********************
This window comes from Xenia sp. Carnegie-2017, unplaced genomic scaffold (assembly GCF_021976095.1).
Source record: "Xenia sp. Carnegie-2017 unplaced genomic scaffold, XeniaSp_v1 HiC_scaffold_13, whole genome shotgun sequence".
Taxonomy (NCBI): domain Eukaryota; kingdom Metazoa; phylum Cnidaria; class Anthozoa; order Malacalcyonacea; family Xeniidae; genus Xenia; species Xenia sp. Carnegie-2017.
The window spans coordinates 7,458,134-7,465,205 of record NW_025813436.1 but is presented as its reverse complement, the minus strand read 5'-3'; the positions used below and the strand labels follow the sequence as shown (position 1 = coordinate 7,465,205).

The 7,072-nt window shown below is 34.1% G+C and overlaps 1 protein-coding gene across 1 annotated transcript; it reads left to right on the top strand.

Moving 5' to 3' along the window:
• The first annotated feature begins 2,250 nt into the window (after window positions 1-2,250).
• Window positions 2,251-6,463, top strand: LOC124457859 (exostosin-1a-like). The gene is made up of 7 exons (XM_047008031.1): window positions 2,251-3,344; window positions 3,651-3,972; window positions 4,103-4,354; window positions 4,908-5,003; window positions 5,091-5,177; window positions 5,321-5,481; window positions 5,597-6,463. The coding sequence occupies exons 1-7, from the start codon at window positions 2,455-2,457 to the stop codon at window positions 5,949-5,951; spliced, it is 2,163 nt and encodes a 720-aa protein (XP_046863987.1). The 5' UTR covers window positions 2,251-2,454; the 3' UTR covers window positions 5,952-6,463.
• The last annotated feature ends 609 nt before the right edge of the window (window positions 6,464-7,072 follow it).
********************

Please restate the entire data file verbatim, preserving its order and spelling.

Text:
This window comes from Xenia sp. Carnegie-2017, unplaced genomic scaffold (assembly GCF_021976095.1).
Source record: "Xenia sp. Carnegie-2017 unplaced genomic scaffold, XeniaSp_v1 HiC_scaffold_13, whole genome shotgun sequence".
Taxonomy (NCBI): domain Eukaryota; kingdom Metazoa; phylum Cnidaria; class Anthozoa; order Malacalcyonacea; family Xeniidae; genus Xenia; species Xenia sp. Carnegie-2017.
The window spans coordinates 7,458,134-7,465,205 of record NW_025813436.1 but is presented as its reverse complement, the minus strand read 5'-3'; the positions used below and the strand labels follow the sequence as shown (position 1 = coordinate 7,465,205).

The 7,072-nt window shown below is 34.1% G+C and overlaps 1 protein-coding gene across 1 annotated transcript; it reads left to right on the top strand.

Moving 5' to 3' along the window:
• The first annotated feature begins 2,250 nt into the window (after window positions 1-2,250).
• Window positions 2,251-6,463, top strand: LOC124457859 (exostosin-1a-like). The gene is made up of 7 exons (XM_047008031.1): window positions 2,251-3,344; window positions 3,651-3,972; window positions 4,103-4,354; window positions 4,908-5,003; window positions 5,091-5,177; window positions 5,321-5,481; window positions 5,597-6,463. The coding sequence occupies exons 1-7, from the start codon at window positions 2,455-2,457 to the stop codon at window positions 5,949-5,951; spliced, it is 2,163 nt and encodes a 720-aa protein (XP_046863987.1). The 5' UTR covers window positions 2,251-2,454; the 3' UTR covers window positions 5,952-6,463.
• The last annotated feature ends 609 nt before the right edge of the window (window positions 6,464-7,072 follow it).